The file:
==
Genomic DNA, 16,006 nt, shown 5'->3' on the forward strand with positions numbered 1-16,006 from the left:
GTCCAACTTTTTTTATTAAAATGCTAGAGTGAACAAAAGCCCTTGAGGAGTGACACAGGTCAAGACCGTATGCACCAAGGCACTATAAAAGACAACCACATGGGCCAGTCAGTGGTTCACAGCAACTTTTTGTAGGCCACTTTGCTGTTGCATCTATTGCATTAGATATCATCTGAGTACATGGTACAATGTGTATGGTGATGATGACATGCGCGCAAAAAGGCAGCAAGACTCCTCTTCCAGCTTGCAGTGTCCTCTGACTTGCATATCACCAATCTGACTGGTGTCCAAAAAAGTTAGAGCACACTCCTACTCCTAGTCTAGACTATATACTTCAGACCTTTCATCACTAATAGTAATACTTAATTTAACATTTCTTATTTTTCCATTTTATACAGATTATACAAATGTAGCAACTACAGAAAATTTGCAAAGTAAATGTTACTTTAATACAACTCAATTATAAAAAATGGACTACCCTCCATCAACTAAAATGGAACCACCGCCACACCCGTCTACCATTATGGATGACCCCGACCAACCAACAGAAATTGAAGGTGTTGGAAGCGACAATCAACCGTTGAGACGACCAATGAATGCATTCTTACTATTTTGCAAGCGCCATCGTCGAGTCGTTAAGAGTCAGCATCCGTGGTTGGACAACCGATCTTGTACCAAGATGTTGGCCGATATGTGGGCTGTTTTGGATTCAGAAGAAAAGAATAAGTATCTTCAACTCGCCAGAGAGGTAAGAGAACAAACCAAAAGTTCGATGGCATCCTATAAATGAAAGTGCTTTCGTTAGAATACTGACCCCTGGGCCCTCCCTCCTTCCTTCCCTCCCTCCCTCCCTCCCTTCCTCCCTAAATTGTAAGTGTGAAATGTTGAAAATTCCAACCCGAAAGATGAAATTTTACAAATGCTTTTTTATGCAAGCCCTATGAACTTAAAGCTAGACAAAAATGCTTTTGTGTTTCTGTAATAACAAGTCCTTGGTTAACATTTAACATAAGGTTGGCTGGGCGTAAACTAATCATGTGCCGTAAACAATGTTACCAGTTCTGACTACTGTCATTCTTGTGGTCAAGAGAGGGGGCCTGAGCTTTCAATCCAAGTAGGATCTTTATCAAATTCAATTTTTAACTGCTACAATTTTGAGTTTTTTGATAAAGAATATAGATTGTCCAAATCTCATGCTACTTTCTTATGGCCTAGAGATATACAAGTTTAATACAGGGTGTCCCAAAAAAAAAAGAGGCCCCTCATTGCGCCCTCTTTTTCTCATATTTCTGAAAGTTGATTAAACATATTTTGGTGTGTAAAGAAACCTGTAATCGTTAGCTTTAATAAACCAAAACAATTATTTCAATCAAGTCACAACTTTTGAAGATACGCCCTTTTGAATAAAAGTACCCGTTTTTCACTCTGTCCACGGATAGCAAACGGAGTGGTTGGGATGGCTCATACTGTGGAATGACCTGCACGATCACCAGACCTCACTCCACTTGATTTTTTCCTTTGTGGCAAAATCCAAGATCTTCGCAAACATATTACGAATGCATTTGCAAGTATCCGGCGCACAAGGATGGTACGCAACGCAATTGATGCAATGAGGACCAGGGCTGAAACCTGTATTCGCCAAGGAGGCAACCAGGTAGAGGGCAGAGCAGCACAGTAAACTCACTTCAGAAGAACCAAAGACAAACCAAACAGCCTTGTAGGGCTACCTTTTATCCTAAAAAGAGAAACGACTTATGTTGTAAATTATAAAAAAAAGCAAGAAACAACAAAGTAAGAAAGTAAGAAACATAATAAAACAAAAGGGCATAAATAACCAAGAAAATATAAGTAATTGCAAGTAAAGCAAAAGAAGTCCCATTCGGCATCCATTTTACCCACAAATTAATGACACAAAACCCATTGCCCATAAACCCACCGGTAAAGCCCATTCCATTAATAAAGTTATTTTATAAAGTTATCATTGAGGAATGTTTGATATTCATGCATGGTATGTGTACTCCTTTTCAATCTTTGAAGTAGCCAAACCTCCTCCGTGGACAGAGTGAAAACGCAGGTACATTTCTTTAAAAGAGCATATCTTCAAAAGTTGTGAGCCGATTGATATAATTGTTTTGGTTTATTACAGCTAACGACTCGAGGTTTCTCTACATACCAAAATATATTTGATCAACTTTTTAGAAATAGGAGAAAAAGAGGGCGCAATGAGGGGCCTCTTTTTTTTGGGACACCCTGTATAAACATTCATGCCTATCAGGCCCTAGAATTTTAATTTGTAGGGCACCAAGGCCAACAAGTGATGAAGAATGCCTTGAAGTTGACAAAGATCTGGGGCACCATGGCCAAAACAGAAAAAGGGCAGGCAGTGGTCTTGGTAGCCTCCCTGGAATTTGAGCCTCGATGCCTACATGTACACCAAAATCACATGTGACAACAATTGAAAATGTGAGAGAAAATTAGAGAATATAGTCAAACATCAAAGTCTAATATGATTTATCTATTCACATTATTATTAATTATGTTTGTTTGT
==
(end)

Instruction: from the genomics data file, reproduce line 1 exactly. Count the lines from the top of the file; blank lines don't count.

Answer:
Genomic DNA, 16,006 nt, shown 5'->3' on the forward strand with positions numbered 1-16,006 from the left: